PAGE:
On 1 February, Myanmar’s (previously Burma) military seized power of the country and declared a state of emergency, to last for one year, due to escalating tensions over the result of November’s parliamentary elections, which it believes to be fraudulent. Senior General Min Aung Hlaing, Commander-in-Chief of the armed forces has claimed power while State Counsellor Aung San Suu Ky, President Win Myint and other senior members of the National League for Democracy (NLD) have been detained in the capital of Naypyidaw.
In a televised broadcast, the military claimed that election voter lists were found to have ‘huge discrepancies’; the statement noted that there was ‘terrible fraud’ identified in the voter list, which ‘runs contrary to ensuring a stable democracy’. “Unless this problem is resolved, it will obstruct the path to democracy and it must therefore be resolved according to the law,” the announcement said. “Therefore, the state of emergency is declared in accordance with article 417 of the 2008 constitution.”
Suu Kyi has called on the public to protest against the military’s actions. A statement from the NLD baring Suu Kyi’s name read: “The actions of the military are actions to put the country back under a dictatorship. I urge people not to accept this, to respond and wholeheartedly to protest against the coup by the military.”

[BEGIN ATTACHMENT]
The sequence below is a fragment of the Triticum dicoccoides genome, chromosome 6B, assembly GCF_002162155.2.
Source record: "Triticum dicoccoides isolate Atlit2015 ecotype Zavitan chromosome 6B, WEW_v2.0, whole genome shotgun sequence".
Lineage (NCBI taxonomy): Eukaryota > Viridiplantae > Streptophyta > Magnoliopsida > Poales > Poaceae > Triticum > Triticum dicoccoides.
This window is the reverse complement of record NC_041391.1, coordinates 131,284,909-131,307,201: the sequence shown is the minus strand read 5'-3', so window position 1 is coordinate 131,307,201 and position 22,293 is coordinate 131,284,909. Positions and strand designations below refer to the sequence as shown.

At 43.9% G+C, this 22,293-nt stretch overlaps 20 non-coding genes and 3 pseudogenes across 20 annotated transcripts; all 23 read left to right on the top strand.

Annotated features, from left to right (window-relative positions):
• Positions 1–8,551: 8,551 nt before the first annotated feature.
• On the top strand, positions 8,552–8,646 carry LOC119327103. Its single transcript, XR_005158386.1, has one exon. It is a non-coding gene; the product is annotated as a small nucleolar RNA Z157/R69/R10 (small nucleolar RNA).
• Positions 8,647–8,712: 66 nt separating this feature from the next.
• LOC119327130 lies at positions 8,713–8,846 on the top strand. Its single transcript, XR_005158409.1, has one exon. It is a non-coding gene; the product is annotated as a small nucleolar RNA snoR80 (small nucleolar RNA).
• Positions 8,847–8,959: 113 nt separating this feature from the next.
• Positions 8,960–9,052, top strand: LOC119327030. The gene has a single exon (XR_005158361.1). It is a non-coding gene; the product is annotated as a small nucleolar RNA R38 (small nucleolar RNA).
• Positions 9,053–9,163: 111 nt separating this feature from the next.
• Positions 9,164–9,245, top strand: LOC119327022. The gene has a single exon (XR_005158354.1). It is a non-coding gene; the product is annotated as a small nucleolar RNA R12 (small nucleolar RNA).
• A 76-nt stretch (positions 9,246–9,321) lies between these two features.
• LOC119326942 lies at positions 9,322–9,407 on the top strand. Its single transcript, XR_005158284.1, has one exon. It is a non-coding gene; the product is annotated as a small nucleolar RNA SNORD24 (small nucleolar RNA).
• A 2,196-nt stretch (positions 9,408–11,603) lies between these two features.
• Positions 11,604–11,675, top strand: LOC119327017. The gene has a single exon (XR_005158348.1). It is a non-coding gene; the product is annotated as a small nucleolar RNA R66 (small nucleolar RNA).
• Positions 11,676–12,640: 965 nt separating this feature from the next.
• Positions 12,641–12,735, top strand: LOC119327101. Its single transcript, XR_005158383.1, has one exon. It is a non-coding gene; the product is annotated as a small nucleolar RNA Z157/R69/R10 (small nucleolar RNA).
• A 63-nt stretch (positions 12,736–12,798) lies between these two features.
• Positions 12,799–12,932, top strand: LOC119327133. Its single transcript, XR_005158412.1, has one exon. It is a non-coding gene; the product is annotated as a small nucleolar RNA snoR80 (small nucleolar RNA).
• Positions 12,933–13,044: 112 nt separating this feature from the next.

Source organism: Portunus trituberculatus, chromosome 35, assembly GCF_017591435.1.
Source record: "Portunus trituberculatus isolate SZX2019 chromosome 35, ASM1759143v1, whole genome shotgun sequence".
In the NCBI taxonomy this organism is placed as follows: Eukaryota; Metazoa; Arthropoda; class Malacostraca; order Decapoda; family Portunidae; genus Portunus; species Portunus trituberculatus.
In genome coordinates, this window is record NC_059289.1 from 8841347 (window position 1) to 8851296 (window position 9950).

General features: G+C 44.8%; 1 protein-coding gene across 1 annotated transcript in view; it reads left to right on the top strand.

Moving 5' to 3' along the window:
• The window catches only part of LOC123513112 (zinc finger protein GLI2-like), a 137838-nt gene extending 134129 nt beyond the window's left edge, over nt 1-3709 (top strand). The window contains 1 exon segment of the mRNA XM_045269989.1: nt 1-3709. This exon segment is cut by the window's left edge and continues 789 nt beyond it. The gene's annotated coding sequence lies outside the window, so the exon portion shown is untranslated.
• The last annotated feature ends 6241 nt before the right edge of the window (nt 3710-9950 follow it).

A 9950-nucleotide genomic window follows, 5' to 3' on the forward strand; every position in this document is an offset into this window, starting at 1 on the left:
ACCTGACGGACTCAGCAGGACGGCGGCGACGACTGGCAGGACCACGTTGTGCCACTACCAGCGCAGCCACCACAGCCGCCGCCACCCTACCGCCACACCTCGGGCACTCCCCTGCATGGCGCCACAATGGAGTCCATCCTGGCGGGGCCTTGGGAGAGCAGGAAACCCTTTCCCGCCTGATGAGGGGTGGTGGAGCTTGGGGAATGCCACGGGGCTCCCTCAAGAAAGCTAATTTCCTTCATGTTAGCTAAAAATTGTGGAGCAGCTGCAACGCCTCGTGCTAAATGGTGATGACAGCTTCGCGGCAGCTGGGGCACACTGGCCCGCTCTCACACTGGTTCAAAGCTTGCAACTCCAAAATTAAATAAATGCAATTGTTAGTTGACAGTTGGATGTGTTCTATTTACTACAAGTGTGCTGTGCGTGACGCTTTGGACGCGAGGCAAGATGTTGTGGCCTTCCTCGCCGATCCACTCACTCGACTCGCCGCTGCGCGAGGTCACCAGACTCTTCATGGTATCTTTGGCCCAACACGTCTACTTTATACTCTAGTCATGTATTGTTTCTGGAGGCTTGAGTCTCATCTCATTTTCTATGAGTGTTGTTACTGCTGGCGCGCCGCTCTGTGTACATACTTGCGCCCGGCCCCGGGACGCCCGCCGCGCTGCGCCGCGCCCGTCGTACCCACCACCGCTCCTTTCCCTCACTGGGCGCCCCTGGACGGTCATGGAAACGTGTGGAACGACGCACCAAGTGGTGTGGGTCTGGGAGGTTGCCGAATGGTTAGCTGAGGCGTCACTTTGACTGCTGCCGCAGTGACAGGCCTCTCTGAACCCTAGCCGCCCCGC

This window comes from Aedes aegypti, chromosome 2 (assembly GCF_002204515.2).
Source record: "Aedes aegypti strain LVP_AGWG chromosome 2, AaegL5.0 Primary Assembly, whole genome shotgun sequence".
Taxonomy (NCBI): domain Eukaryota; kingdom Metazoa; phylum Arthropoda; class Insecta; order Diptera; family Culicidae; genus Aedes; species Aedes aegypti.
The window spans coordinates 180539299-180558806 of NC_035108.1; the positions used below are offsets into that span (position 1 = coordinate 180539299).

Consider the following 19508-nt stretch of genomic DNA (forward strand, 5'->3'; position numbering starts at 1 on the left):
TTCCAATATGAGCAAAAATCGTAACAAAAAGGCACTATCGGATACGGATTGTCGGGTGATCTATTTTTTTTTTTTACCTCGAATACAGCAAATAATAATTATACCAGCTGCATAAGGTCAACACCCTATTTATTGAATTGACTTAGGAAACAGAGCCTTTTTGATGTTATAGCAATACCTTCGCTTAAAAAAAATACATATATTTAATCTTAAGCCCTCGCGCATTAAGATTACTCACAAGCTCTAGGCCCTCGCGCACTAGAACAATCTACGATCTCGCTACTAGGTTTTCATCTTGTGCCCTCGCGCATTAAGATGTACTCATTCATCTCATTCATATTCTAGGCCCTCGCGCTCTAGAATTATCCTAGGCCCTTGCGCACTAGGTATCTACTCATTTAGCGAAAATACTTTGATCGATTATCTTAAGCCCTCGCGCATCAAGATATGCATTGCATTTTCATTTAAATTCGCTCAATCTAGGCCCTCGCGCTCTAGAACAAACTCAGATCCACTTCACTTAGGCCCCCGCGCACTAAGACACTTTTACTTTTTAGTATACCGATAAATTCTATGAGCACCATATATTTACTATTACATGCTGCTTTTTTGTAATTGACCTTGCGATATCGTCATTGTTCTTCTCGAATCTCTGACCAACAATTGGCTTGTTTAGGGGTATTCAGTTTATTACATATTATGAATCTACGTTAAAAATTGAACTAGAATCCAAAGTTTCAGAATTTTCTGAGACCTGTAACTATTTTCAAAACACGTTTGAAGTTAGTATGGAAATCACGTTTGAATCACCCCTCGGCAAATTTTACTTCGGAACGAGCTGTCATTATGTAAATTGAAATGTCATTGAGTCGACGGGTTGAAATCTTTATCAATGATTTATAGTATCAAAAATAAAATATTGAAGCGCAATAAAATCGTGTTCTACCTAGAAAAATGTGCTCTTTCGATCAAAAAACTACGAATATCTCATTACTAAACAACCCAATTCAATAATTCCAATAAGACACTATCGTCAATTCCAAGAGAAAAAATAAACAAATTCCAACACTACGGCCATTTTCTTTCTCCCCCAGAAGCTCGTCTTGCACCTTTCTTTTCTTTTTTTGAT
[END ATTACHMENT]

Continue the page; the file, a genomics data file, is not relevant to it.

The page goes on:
Protests have begun in neighbouring country Thailand, where Myanmar citizens have gathered outside their embassy to demonstrate their outrage at the military coup.
Travel disruptions and a sense of unease
No countries have yet announced plans to repatriate any of their citizens from Myanmar, but the sense of unease in the country is growing, where military ruling is not unfamiliar – the past military ruling lasted from 1962 to 2011, during which time international travellers were urged to avoid travel to and through the country due to the ongoing political unrest.
The UK Foreign, Commonwealth & Development Office (FCDO) has updated its website for UK citizens travelling abroad, advising against all but essential travel across Myanmar based on the recent political events, as well as the heightened risk of Covid-19 at the moment. The FCDO also warned about possible disruption to ATMs and advised British nationals to ‘stay home and stay safe’.
Elsewhere, the US government has urged Americans to ‘exercise increased caution due to areas of civil unrest and armed conflict’. For the time being, however, travel to the region has been put on hold due to the coronavirus pandemic.
ITIJwill continue to monitor how the situation develops with regards to travel risks.